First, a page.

The Basis of Stewardship is Work

Sometimes our work can seem unfulfilling. Have you noticed that there are people who absolutely thrive doing what appear to be the most mundane jobs?

A pastor friend shared a story about a man he met while building a new sanctuary for his congregation. The contractor’s team came from all walks of life. Some were rough around the edges, and many of them were slow to work and prone to swearing. All they wanted was to get to the end of the day, collect their pay, and go home.

However, one worker did not seem to mind the hard work. All day long he labored in the hot sun, leveling concrete as it was poured. He frequently laughed and whistled tunes as the sun beat down on the scorching construction site. The other men seemed to enjoy his positive demeanor as well.

The pastor struck up a conversation with him, noting that while the other workers seemed often ill-tempered, he enjoyed the work. When asked his secret, the man quietly nodded his head in the direction of his other workers.

“You see them? They’re just building a building.” Then his face lit up. “Me? I’m building a house of worship!”

Finding Joy in Labor

This man recognized that his abilities were given to him by God and he found joy in serving God through his work. He viewed his job as a ministry—his concrete skills as God-given. Even his artistry of labor belonged to the Lord. He was intentionally using them for God’s work, bringing joy to those around him.

The Bible has much to say about work. In Philippians 3:14 the Apostle Paul stated, “I press toward the goal, so that I can win the prize of being called to heaven.” This is the prize that God offers because of what Christ Jesus has done. Also, consider the wisdom of Solomon in Proverbs 28:19, “Work hard, and you will have a lot of food; waste time, and you will have a lot of trouble.” Finally, we look in Ephesians 4: 28 where Paul wrote, “Be honest and work hard, so you will have something to give to people in need.”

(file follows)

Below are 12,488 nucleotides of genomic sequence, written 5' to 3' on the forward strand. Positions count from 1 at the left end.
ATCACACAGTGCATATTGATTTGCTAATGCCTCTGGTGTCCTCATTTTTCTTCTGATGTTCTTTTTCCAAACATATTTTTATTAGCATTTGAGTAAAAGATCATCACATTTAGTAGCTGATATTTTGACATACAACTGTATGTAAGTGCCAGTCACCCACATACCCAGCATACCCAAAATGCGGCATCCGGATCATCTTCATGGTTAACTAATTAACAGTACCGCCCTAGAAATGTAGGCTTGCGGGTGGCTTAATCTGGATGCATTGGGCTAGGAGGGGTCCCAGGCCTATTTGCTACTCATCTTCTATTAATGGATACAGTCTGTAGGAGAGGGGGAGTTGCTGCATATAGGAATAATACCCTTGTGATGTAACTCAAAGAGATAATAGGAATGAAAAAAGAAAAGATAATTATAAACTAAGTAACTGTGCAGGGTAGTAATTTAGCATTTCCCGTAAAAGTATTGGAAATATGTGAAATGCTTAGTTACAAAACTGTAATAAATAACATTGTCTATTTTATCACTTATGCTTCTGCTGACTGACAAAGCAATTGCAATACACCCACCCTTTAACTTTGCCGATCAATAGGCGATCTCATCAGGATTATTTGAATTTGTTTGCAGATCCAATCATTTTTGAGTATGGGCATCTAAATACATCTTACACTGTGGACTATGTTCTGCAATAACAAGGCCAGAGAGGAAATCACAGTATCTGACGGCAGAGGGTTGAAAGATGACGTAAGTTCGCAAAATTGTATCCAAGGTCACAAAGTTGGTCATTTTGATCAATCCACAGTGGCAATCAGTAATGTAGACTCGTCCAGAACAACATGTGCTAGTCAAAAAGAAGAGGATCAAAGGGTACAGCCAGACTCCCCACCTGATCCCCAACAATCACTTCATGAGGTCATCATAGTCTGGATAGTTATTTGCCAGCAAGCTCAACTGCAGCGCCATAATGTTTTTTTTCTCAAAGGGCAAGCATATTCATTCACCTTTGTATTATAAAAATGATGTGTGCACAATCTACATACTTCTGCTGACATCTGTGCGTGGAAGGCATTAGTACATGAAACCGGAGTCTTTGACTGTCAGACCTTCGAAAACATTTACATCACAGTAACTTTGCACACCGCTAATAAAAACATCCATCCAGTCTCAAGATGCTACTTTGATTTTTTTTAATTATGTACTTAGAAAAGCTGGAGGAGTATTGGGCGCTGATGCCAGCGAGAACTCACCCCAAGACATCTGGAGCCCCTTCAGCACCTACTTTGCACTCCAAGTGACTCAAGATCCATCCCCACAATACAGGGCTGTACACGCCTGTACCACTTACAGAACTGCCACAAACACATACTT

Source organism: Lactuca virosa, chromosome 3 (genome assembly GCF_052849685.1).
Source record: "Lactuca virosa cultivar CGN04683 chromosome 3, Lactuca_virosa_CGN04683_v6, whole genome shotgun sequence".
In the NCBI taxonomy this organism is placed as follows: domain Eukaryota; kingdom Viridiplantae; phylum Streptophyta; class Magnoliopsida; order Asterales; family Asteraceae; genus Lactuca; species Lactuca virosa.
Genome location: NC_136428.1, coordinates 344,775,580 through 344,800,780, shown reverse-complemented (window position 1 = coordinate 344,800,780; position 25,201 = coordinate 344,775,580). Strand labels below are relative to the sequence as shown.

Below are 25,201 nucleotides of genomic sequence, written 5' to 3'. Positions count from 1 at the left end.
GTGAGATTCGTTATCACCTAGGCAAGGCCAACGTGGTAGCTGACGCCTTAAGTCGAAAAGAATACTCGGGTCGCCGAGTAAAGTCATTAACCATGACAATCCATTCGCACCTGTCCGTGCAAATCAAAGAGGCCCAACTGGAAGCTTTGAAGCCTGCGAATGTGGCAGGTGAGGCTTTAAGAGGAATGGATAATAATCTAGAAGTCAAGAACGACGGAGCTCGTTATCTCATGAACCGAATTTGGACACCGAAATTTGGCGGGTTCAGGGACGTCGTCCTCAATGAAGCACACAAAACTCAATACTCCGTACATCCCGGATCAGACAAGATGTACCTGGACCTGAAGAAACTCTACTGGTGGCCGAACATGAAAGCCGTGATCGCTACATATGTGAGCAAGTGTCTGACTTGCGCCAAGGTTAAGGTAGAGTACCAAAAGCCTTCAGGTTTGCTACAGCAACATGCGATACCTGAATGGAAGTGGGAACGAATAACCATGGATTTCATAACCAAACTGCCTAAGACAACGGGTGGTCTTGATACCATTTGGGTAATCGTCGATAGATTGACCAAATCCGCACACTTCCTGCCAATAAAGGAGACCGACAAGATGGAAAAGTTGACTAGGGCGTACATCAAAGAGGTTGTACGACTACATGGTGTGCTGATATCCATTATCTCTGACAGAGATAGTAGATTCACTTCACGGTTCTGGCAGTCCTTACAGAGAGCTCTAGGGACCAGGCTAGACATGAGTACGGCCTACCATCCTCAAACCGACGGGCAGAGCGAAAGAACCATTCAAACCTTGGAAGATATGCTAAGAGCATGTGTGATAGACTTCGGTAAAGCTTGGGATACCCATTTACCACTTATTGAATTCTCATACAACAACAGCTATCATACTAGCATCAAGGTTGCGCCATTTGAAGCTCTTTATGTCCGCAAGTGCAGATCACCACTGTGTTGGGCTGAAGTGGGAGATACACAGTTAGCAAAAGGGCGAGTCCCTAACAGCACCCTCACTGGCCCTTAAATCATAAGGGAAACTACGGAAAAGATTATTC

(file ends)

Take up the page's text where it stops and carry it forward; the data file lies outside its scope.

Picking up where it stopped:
It is important to note that through our work—and the pay we receive—we are able to share with those in need. The theme of work as the basis for stewardship is scriptural.

As Christians, we strive to be our very best so that our labor will be worthy of those who seek it. People should not seek our services because we are Christians, but because we are excellent at what we do. We are the best we can be because it is part of our Christian stewardship.

Our work ethic will likely produce income. Our income can be shared through generous giving. Our work, therefore, is vital to a giving lifestyle.

Content derived from Lifestyle Giving Legacy

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